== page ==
Semiconductor Device Simulation

I’m working on the fundamental building blocks of each digital circuits, namely transistors. In contrast to full circuit-level simulations, which deal with the interaction of many transistors, my focus is on a better understanding and a more predictive simulation of a single transistor. The drift-diffusion model has been the method of choice for several decades, yet it fails to describe modern, scaled-down devices. My approach is to solve the semiclassical Boltzmann equation using the deterministic spherical harmonics expansion method instead, which provides the accuracy of Monte Carlo methods at a fraction of the computational expense.

The Boltzmann transport equation (BTE) for semiconductor is the governing equation for the carrier distribution function f(\mathbf{x},\mathbf{p},t), where \mathbf{x} is the spatial variable, \mathbf{p} is the particle momentum, and t is time. In other words, the probability density for finding a particle at location \mathbf{x} with momentum \mathbf{p} at time t is given by f(\mathbf{x},\mathbf{p},t). Hence, a solution of the Boltzmann transport equation provides much more insight and better modeling possibilities as compared to standard macroscopic models, where only macroscopic values such as the electron density n(\mathbf{x}) are available. The price to pay, however, is the higher dimensionality due to the momentum variable: For a full three-dimensional device simulation of e.g. a FinFET, the seven-dimensional BTE needs to be solved.

Traditionally, the Monte Carlo method was used to solve the BTE approximately by tracking the motion of randomly injected particles inside the device. Macroscopic quantities such as electron densities are then obtained by sampling. There are, however, a couple of disadvantages of the Monte Carlo method, e.g.

  • A large number of particles is required to resolve macroscopic quantities accurately, leading to high execution times.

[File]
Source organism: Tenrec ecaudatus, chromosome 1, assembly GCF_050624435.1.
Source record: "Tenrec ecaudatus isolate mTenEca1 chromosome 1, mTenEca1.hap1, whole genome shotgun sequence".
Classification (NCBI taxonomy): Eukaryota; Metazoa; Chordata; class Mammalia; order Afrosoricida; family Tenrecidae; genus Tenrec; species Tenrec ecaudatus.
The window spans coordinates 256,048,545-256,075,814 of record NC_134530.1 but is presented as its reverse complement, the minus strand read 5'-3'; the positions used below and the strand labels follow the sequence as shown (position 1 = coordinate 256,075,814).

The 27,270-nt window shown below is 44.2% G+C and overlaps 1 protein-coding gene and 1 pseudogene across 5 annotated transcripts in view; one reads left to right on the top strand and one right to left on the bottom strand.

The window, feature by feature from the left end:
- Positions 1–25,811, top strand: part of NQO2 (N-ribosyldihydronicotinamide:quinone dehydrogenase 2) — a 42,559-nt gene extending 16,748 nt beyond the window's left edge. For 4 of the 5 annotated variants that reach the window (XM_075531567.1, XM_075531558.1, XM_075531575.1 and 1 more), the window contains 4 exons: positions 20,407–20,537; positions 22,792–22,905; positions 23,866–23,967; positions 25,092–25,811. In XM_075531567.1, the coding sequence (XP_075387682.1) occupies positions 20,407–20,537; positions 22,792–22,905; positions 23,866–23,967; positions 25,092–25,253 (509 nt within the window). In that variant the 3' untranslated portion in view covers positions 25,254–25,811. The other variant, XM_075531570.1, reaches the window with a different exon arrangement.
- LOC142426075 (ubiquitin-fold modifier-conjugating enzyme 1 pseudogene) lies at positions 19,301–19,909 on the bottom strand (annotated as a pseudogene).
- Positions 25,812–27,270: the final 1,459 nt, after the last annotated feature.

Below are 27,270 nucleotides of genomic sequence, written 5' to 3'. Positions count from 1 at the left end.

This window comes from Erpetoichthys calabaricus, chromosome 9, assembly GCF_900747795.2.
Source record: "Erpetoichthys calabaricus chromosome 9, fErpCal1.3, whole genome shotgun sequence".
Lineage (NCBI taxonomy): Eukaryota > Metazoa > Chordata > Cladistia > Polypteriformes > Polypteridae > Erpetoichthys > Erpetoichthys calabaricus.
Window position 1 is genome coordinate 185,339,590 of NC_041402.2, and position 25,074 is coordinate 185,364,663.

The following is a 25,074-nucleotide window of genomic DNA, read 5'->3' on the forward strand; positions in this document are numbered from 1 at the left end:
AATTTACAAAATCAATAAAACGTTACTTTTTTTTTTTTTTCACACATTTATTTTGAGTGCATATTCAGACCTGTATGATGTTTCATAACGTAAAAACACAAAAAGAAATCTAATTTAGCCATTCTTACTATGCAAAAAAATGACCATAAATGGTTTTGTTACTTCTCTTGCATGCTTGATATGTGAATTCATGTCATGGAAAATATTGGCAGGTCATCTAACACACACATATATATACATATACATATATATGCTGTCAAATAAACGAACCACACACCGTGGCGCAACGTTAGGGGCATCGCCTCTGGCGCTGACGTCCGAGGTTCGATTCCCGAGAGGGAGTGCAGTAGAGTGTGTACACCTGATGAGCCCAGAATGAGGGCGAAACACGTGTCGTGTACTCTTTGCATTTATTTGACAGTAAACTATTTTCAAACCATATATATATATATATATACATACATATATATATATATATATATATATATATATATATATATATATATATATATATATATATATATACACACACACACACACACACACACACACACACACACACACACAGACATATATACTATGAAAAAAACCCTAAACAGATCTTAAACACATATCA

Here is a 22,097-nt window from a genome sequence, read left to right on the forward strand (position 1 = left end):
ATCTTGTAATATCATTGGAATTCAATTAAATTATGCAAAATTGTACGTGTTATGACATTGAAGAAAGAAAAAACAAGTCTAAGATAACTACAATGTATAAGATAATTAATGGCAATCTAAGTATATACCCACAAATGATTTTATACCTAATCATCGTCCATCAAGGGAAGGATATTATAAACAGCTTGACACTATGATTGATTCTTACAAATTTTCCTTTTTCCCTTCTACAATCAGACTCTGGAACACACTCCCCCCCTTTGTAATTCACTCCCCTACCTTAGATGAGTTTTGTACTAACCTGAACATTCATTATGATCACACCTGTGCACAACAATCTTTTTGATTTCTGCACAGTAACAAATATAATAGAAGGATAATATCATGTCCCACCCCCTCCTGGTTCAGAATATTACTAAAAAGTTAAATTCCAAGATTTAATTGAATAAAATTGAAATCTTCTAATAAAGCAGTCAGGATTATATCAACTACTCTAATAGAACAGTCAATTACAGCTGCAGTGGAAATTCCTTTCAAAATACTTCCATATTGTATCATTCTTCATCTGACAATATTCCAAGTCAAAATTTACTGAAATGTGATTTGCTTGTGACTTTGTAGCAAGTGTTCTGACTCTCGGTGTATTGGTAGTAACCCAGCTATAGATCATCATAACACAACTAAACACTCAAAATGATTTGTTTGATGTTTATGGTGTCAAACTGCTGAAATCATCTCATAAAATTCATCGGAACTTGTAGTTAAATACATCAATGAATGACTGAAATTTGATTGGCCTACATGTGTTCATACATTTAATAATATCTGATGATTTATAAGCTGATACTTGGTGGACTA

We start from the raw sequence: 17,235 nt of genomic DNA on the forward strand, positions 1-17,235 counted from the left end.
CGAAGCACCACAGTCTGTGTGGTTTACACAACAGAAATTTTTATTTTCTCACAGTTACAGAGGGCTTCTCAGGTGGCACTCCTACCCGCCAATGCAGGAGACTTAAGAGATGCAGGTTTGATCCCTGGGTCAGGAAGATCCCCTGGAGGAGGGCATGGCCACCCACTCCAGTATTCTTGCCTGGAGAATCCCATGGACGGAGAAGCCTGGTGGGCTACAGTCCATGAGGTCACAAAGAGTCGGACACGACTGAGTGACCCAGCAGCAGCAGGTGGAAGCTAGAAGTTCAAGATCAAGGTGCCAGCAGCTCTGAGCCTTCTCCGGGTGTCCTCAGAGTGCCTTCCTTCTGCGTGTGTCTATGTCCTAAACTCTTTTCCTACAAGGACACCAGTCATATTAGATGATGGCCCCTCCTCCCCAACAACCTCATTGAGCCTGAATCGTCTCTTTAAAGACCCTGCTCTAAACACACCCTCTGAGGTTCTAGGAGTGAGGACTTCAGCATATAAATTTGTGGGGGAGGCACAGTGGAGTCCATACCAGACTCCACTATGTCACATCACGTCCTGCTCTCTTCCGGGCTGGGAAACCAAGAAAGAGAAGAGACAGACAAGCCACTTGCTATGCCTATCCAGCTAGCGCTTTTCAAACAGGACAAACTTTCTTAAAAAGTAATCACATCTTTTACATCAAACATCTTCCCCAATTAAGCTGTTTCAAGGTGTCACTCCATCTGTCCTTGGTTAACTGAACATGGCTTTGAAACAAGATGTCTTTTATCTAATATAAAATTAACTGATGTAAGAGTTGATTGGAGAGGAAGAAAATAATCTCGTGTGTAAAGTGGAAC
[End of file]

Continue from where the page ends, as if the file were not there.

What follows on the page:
• The method is transient by nature.
  • Large signal analysis is essentially impossible because the time step cannot be chosen arbitrarily large.

To overcome the deficiencies of Monte Carlo methods, various deterministic solution approaches were developed. Among these, the spherical harmonics expansion (SHE) method has received the most attention and is presumably the most mature. Similar to solution techniques based on truncated Fourier series, the distribution function is expanded into spherical harmonics with respect to the angular components of the momentum:

 f(\mathbf{x},\mathbf{p},t) = \sum_{l=0}^L \sum_{m=-l}^l f_{l,m}(\mathbf{x}, E, t) Y^{l,m}(\theta, \varphi)

Here, the momentum \mathbf{p} is decomposed into its modulus via the kinetic energy \varepsilon, and into the angular components via the angles (\theta, \varphi), with \varepsilon referring to kinetic energy. An exact representation of f(\mathbf{x},\mathbf{p},t) is obtained if the expansion order L is chosen to be infinity. For practical purposes, one finds that already L=1 gives good results, while L=3 up to L=7 may be required under certain high-stress conditions. Among other extensions of the method, my supervisors and I developed a scheme that allows the expansion order L to vary across the device and use high expansion orders only where necessary. An implementation can be found in the free open-source device simulator ViennaSHE.